The only “deep state” that exists is the one he has created.  It exists to dismantle decades of public interest programs in virtually all areas and to privatize as much of the commonwealth as it can.  Even when Trump’s Party had majorities in both Houses of Congress, many Republicans did not want to vote to eliminate popular laws that worked.  Therefore, the dirty work would be done behind the scenes by self-interested Cabinet and sub-Cabinet loyalists who had no constituency to object.  All know they will be welcomed back into special interest land with handsome salaries to reward their efforts.

For a President and administration operating by principles of distraction, it makes perfect sense to attack a “deep state” that does not exist in order to distract attention from a deep state they have created.

And the Trumpian deep state now extends internationally.  We now know that the career foreign service officers represented by our Department of State have been decimated and are being replaced by inexperienced freelance hacks such as Rudy Giuliani to carry out impeachable offenses in Ukraine and who know where else.

We are now at a point where the national interest and the interests of all Americans are represented against Trump’s deep state by whistleblowers and watchdogs stunned by the immorality of this administration.

If the Republicans in the Senate protect their political careers by refusing to vote conviction on a House-passed impeachment indictment, then it will be up to a majority of Americans to shut down the Trump deep state at the ballot box.

What Is Going On?

Author: Gary Hart

From the founding of the United States in 1787 until the first impeachment of a President occurred, that of Andrew Johnson, 81 years transpired.  Thereafter, proceedings were brought against Richard Nixon in 1974.  Then William Clinton in 1998.  Now proceedings against Donald Trump are just underway.

Between Andrew Johnson and Richard Nixon 106 years transpired.  In the past 45 years, there have been three impeachment proceedings.

What is going on here?

There are several possibilities.  Presidents are violating the Constitution more often.  Parties are using the impeachment option to overturn elections.  We are not electing the most upright Presidents.  Presidents are cutting legal, if not moral, corners more often.  The press and media are looking for sensationalism more.

Or, corruption of one kind or another is becoming more common.

Still, an impeachment procedure on average every 15 years is extraordinary.  We should spend time thinking why.  Is the discipline sometimes afforded by political parties breaking down?  Has big money totally polluted the political arena?  Are leaders and everyday citizens paying less attention to civic and civility standards?

Until recently, commentators would have said that political careerism has fostered an atmosphere where election and re-election are all that matters.  Then came the businessman that so many have longed for so long.  He is running the United States government the way he ran his businesses.  He sees no difference.  Run over competitors.  Refuse to pay bills.  Stiff the small services, suppliers, and contractors.  Tie up challenges in court until the plaintiffs are exhausted.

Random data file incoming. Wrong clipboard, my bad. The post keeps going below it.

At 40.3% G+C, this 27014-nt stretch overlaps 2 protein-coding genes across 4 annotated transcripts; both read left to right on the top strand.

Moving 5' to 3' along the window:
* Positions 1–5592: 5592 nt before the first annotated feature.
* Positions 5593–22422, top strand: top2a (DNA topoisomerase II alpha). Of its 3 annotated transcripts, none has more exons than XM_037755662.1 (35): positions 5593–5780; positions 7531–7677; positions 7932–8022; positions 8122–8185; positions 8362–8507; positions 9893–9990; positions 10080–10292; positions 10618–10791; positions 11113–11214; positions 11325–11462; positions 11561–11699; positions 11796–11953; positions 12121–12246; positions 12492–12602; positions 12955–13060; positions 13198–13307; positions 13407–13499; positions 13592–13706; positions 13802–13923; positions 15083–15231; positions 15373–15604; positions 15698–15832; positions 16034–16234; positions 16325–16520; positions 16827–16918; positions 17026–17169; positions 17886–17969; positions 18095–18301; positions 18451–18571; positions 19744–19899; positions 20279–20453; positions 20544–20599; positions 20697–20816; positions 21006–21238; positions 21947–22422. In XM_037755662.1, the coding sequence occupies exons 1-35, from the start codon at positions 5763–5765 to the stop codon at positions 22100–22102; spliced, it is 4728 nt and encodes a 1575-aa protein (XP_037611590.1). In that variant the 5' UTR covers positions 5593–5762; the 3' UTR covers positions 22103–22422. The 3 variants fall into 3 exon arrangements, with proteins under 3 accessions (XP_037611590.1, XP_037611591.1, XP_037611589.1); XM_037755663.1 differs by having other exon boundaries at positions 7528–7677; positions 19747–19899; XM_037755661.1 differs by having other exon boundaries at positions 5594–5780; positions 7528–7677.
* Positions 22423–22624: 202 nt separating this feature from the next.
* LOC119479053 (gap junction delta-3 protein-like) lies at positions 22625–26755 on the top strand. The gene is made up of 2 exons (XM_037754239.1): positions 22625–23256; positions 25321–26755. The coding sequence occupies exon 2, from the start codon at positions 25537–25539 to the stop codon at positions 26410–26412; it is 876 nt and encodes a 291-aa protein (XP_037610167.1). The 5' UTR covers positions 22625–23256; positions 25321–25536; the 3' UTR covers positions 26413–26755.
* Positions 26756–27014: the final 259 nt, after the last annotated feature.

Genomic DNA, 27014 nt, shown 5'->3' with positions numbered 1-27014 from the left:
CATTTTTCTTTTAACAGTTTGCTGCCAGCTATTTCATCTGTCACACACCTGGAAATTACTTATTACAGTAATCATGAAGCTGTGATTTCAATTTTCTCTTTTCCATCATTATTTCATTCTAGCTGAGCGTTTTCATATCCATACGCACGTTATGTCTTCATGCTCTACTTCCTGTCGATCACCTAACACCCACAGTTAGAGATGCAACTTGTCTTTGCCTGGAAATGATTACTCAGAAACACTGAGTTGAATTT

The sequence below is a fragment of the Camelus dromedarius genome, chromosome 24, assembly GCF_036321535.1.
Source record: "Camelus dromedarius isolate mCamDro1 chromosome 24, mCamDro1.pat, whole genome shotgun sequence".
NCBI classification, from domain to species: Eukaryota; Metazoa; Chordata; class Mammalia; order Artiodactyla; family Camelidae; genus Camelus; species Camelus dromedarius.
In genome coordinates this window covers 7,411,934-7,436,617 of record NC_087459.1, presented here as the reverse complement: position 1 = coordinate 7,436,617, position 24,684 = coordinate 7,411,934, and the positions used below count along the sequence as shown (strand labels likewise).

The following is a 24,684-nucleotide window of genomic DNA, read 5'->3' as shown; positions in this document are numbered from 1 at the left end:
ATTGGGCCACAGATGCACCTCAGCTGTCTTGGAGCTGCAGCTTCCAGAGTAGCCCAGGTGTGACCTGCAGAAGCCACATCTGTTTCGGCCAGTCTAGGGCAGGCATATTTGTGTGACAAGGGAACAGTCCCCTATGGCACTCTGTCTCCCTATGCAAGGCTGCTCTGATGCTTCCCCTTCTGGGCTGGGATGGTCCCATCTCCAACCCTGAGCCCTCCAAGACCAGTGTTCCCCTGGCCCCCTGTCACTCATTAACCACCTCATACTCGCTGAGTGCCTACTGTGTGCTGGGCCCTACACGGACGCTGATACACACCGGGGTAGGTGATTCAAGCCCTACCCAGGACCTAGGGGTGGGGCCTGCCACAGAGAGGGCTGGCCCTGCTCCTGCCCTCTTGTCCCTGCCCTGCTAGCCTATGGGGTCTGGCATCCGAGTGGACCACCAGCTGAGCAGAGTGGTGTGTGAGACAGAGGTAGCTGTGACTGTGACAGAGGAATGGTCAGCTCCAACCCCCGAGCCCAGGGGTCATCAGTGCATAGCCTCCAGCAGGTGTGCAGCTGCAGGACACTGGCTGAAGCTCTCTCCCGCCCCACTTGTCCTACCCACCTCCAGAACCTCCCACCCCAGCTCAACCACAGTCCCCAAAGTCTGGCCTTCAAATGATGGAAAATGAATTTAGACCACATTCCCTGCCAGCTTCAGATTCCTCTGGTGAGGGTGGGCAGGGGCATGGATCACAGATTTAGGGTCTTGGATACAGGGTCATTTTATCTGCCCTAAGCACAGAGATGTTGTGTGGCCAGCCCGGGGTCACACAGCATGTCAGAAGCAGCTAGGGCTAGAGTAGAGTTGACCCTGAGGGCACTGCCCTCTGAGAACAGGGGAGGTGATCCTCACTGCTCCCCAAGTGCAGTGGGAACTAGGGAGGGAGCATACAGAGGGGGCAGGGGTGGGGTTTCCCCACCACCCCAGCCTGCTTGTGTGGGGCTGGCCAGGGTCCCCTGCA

Paramount is: don’t be a “loser”.

The difference is the United States Constitution and the laws enacted by Congress.  That is why there are more lawyers than doctors in government.  Mr. Trump has given no evidence of having read, let alone understood, it.  For him, Constitutional governance is a nuisance.  He is bound by no rules or, for that matter, laws.

Devil may care is all well and good unless…unless you care about the kind of nation you leave your children and future generations.  Even a slight appreciation for true patriotism inevitably leads you to the rule of law.

Trump is pushing a peculiar brand of nationalism in which anything goes, and devil take the hindmost.  The populist brand of easy, chest-thumping nationalism comes at a time when the serious problems we face are increasingly global—security, pandemics, complex trade, mass migrations, and most of all climate destruction.

The Trumpian response to this is: leave us alone; we will dictate trade terms to one and all; we will build walls around our country; we choose to deny fact-based science; and our computers will destroy your computers.

This nihilistic approach is what has brought the country to the latest sad impeachment doorstep.  But it is still not enough to account for the pattern.

Sooner or later, every Member of Congress will have to vote whether to impeach and convict Donald Trump for blatantly enlisting a foreign government to intervene in our election by destroying one of his opponents.  If we lived in a time when facts matter and blatant facts blatantly matter, this case would be open and shut.  But for one party at least, they apparently don’t matter.

Still the question will remain: have we fallen down a political rabbit hole of government by impeachment?

The Nixon impeachment saga at least led to an era of political reform, one in which I was privileged to participate.  In revolving door Washington, it lasted not long at all.

This tragedy would be a blessing if it led to another era of reform, one that would last for generations to come.